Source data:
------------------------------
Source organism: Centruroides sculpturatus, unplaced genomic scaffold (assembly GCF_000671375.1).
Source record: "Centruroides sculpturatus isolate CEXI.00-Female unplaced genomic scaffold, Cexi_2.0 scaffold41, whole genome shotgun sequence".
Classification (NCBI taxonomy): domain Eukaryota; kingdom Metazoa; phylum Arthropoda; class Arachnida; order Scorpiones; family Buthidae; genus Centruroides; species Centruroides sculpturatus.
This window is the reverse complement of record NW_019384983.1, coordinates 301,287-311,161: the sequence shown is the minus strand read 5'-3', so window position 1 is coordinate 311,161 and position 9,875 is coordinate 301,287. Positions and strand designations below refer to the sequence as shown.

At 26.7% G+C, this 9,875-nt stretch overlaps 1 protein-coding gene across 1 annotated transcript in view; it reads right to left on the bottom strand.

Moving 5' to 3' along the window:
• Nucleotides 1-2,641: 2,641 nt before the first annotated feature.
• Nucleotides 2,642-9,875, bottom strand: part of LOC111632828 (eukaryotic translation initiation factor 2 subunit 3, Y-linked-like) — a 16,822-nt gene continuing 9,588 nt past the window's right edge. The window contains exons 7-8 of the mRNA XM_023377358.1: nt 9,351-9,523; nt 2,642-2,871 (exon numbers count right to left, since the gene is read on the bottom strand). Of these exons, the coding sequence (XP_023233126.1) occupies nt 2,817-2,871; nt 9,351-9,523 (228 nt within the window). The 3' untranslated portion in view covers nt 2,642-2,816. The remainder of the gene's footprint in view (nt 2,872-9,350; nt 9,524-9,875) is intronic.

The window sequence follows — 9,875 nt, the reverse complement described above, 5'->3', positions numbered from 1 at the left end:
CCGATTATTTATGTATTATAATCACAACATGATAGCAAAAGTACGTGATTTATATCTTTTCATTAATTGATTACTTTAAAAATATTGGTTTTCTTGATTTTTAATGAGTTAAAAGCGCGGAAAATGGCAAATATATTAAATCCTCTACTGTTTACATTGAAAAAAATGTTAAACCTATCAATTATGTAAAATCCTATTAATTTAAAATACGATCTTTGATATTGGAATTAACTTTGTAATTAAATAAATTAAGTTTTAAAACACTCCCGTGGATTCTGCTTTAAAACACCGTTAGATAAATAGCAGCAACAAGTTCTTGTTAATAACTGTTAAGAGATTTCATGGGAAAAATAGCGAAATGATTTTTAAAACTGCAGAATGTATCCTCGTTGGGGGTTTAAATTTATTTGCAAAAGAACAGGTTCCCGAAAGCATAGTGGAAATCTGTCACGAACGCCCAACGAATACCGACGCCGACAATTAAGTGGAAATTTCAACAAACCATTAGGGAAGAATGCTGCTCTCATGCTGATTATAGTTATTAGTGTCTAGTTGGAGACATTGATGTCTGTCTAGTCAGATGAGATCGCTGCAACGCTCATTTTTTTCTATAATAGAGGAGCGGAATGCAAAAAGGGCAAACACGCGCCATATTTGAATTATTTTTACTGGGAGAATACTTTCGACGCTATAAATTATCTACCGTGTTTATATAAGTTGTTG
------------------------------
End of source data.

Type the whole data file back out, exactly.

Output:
Source organism: Centruroides sculpturatus, unplaced genomic scaffold (assembly GCF_000671375.1).
Source record: "Centruroides sculpturatus isolate CEXI.00-Female unplaced genomic scaffold, Cexi_2.0 scaffold41, whole genome shotgun sequence".
Classification (NCBI taxonomy): domain Eukaryota; kingdom Metazoa; phylum Arthropoda; class Arachnida; order Scorpiones; family Buthidae; genus Centruroides; species Centruroides sculpturatus.
This window is the reverse complement of record NW_019384983.1, coordinates 301,287-311,161: the sequence shown is the minus strand read 5'-3', so window position 1 is coordinate 311,161 and position 9,875 is coordinate 301,287. Positions and strand designations below refer to the sequence as shown.

At 26.7% G+C, this 9,875-nt stretch overlaps 1 protein-coding gene across 1 annotated transcript in view; it reads right to left on the bottom strand.

Moving 5' to 3' along the window:
• Nucleotides 1-2,641: 2,641 nt before the first annotated feature.
• Nucleotides 2,642-9,875, bottom strand: part of LOC111632828 (eukaryotic translation initiation factor 2 subunit 3, Y-linked-like) — a 16,822-nt gene continuing 9,588 nt past the window's right edge. The window contains exons 7-8 of the mRNA XM_023377358.1: nt 9,351-9,523; nt 2,642-2,871 (exon numbers count right to left, since the gene is read on the bottom strand). Of these exons, the coding sequence (XP_023233126.1) occupies nt 2,817-2,871; nt 9,351-9,523 (228 nt within the window). The 3' untranslated portion in view covers nt 2,642-2,816. The remainder of the gene's footprint in view (nt 2,872-9,350; nt 9,524-9,875) is intronic.

The window sequence follows — 9,875 nt, the reverse complement described above, 5'->3', positions numbered from 1 at the left end:
CCGATTATTTATGTATTATAATCACAACATGATAGCAAAAGTACGTGATTTATATCTTTTCATTAATTGATTACTTTAAAAATATTGGTTTTCTTGATTTTTAATGAGTTAAAAGCGCGGAAAATGGCAAATATATTAAATCCTCTACTGTTTACATTGAAAAAAATGTTAAACCTATCAATTATGTAAAATCCTATTAATTTAAAATACGATCTTTGATATTGGAATTAACTTTGTAATTAAATAAATTAAGTTTTAAAACACTCCCGTGGATTCTGCTTTAAAACACCGTTAGATAAATAGCAGCAACAAGTTCTTGTTAATAACTGTTAAGAGATTTCATGGGAAAAATAGCGAAATGATTTTTAAAACTGCAGAATGTATCCTCGTTGGGGGTTTAAATTTATTTGCAAAAGAACAGGTTCCCGAAAGCATAGTGGAAATCTGTCACGAACGCCCAACGAATACCGACGCCGACAATTAAGTGGAAATTTCAACAAACCATTAGGGAAGAATGCTGCTCTCATGCTGATTATAGTTATTAGTGTCTAGTTGGAGACATTGATGTCTGTCTAGTCAGATGAGATCGCTGCAACGCTCATTTTTTTCTATAATAGAGGAGCGGAATGCAAAAAGGGCAAACACGCGCCATATTTGAATTATTTTTACTGGGAGAATACTTTCGACGCTATAAATTATCTACCGTGTTTATATAAGTTGTTG